The head of development and external affairs at New Mexico State University Alamogordo has been named state director of the New Mexico League of United Latin American Citizens.
The university announced Juan Garcia's selection Monday.
Garcia says he began working with LULAC two decades ago after the organization awarded him a scholarship that allowed him to buy books and pay tuition.
Since then, he has served as a president of local councils, national vice president for young adults and a district director in New Mexico.
In his new position, he will work to advance the educational opportunities for Latinos in New Mexico. He says he'll be looking to create new programs and scholarships.
Founded in 1929, LULAC is the oldest Hispanic civil rights group in the U.S.
CIA Intelligence Officer To Work At University Of New Mexico – Associated Press
A CIA intelligence officer will be working at the University of New Mexico's campus, and will carry a teaching or research load comparable to faculty colleagues, according to a new agreement.
The CIA officer is scheduled to arrive at the university in August as part of an ongoing relationship between the agency and the school—despite protests from students in previous years, the Albuquerque Journal reports.
Under a new contract between UNM and the CIA, the officer will participate in the academic life of the university just like other professors.
UNM President Garnett Stokes also recently decided to keep the school involved in a CIA recruiting program, according to the agreements.
GAO To Probe Interior Plans For Lands Cut From Utah Monument—Associated Press
A government watchdog will investigate whether the U.S. Interior Department broke the law by making plans to open up former monument lands in Utah to oil, gas and coal development.
New Mexico’s Sen. Tom Udall said Monday that the Government Accountability Office informed him last week that it has agreed to his request to look into whether the Interior Department violated the appropriations law.
The department used funds to assess potential resource extraction in the lands cut from the Grand Staircase-Escalante National Monument by President Donald Trump.
GAO spokesman Charles Young confirmed the inquiry. President Bill Clinton created the monument in 1996. Trump downsized it by nearly half in 2017.
Deadline Arrives For Clergy Abuse Claims In New Mexico—Associated Press
Monday, June 17, was the deadline for filing sexual abuse claims, as New Mexico's largest Roman Catholic diocese wades through bankruptcy proceedings.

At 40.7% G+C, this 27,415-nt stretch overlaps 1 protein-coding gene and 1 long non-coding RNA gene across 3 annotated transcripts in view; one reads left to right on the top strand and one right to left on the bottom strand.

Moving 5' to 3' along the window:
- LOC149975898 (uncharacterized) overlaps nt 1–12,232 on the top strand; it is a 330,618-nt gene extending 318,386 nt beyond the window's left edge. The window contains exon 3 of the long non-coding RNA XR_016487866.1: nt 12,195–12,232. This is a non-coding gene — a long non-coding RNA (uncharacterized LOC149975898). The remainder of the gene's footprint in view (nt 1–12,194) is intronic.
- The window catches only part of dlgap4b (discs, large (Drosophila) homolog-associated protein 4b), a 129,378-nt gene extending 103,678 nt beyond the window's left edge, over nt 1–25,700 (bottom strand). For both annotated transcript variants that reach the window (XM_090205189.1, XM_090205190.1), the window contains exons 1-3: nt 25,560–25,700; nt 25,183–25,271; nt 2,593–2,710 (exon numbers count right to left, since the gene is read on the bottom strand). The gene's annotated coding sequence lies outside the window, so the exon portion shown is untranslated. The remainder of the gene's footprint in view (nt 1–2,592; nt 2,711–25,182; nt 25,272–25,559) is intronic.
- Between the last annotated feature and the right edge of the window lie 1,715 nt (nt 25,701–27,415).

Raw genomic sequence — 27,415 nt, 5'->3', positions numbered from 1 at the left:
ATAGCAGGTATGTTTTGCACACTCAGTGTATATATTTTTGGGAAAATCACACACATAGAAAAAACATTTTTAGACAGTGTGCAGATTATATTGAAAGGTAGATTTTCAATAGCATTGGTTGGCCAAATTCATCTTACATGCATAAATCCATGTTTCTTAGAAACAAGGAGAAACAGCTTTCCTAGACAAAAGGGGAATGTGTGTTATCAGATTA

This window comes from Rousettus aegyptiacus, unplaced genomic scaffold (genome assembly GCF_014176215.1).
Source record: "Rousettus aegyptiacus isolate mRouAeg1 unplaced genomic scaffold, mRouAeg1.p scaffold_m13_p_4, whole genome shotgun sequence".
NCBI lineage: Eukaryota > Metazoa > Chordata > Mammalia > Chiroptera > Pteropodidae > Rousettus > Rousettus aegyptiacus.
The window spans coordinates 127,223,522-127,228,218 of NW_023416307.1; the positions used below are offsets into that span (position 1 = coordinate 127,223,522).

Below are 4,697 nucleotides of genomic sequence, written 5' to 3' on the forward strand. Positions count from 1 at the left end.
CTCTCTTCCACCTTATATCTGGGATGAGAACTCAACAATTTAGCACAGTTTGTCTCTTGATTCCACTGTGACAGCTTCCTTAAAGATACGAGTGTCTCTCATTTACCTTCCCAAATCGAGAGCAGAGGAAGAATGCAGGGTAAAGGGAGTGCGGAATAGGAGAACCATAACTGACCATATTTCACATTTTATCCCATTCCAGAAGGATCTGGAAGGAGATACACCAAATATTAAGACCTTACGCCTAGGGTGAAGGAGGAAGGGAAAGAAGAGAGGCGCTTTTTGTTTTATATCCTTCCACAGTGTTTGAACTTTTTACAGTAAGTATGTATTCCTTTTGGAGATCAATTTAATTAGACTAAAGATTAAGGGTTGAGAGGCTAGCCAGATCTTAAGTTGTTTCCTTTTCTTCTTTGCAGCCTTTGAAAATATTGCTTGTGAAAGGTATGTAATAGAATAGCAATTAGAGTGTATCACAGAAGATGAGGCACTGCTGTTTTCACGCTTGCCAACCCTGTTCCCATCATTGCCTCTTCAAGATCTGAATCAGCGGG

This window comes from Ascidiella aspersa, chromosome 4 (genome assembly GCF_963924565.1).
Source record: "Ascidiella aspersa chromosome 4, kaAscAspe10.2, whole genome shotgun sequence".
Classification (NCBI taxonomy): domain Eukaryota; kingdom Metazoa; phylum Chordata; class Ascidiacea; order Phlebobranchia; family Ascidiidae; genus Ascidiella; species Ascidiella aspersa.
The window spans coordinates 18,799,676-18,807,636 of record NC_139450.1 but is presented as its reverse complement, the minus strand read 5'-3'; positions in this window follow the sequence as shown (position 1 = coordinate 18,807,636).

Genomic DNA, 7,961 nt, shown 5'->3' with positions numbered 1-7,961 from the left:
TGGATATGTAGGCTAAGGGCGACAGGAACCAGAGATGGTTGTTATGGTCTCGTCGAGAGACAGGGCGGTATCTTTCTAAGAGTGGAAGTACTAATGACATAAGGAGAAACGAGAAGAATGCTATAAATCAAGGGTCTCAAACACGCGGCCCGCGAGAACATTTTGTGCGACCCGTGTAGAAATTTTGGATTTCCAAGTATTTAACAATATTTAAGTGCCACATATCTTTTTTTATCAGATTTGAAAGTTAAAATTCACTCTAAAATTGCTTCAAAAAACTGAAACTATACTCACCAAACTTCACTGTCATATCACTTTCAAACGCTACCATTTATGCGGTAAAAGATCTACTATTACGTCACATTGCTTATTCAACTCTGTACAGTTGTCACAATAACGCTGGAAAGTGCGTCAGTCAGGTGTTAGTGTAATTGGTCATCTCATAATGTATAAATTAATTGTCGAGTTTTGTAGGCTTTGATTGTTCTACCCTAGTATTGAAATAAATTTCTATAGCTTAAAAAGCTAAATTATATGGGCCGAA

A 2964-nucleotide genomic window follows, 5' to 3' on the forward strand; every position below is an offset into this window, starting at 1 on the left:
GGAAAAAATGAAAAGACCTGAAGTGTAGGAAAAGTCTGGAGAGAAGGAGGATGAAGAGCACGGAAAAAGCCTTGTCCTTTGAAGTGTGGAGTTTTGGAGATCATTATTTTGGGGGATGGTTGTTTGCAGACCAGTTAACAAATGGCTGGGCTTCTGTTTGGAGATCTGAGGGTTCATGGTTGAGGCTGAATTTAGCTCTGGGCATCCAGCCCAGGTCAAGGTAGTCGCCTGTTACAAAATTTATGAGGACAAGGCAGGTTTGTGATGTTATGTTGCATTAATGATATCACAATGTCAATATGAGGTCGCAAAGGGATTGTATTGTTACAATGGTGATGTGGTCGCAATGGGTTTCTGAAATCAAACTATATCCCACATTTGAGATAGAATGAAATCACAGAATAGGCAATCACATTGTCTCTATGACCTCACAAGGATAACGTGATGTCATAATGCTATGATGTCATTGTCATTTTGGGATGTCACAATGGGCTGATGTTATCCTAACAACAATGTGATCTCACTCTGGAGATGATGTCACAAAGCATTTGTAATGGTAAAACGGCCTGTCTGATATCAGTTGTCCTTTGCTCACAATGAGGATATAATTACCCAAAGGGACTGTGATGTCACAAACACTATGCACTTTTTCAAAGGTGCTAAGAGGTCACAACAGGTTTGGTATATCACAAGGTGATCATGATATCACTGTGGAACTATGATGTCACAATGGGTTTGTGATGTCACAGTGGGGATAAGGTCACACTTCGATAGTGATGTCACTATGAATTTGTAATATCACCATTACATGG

Lawyers for the hundreds of people who will be submitting forms are hopeful the proceedings will shed more light on the decades-old scandal.
The Archdiocese of Santa Fe filed for bankruptcy in 2018, with Archbishop John Wester saying it was the equitable thing to do as church reserves dwindled.
The archdiocese has said $52 million in insurance money and its own funds have gone to settling 300 claims over the years.
Officials expect to make public this week the total number of claims filed as part of the bankruptcy case.
Wester issued a request for prayers on Friday, acknowledging the need for emotional and spiritual healing.
APS Homeless Project Missing Money—Albuquerque Journal, KOAT
A program that supports students experiencing homelessness in the Albuquerque Public Schools district was missing more than $4,000 in donations, according to news reports, and the director has been terminated.
The Title I Homeless Project offers thousands of APS students gift cards, uniforms, food, school supplies and tutoring. In May, employees there discovered $1,600 in an office safe, according to KOAT, and so went to school police.
At a news conference yesterday, the district said an investigation revealed thousands in cash missing—money that had been donated by Presbyterian Hospital.
Director Anthony Fairley was fired. He’d been with APS in a variety of jobs for 14 years. He had not yet been reached for comment by any news organization as of Tuesday morning.
A criminal investigation is underway, and APS is evaluating how the Homeless Project tracks money.
Report Says Childhood Poverty Persists In Fast-Growing Southwest—Albuquerque Journal, Associated Press
A report on childhood well-being shows improved overall chances for U.S. children to thrive based on broad measures of economic circumstances, education and community support.
Released yesterday, the annual Kids Count report from the Annie E. Casey Foundation also finds that the number of children living in poverty has swelled over the past three decades in fast-growing, ethnically diverse states like Texas, Arizona and Nevada, as the nation's population center shifts south and west.
In the state rankings for child well-being, New Mexico still comes in last at number 50, according to the Albuquerque Journal.
But overall, about 18 percent of the nation's children live in poverty, down from 22 percent in 2010 during the recession.
Since 1990, however, the national rate of childhood poverty has remained unchanged, as the number of impoverished kids swelled in border and Southwest states.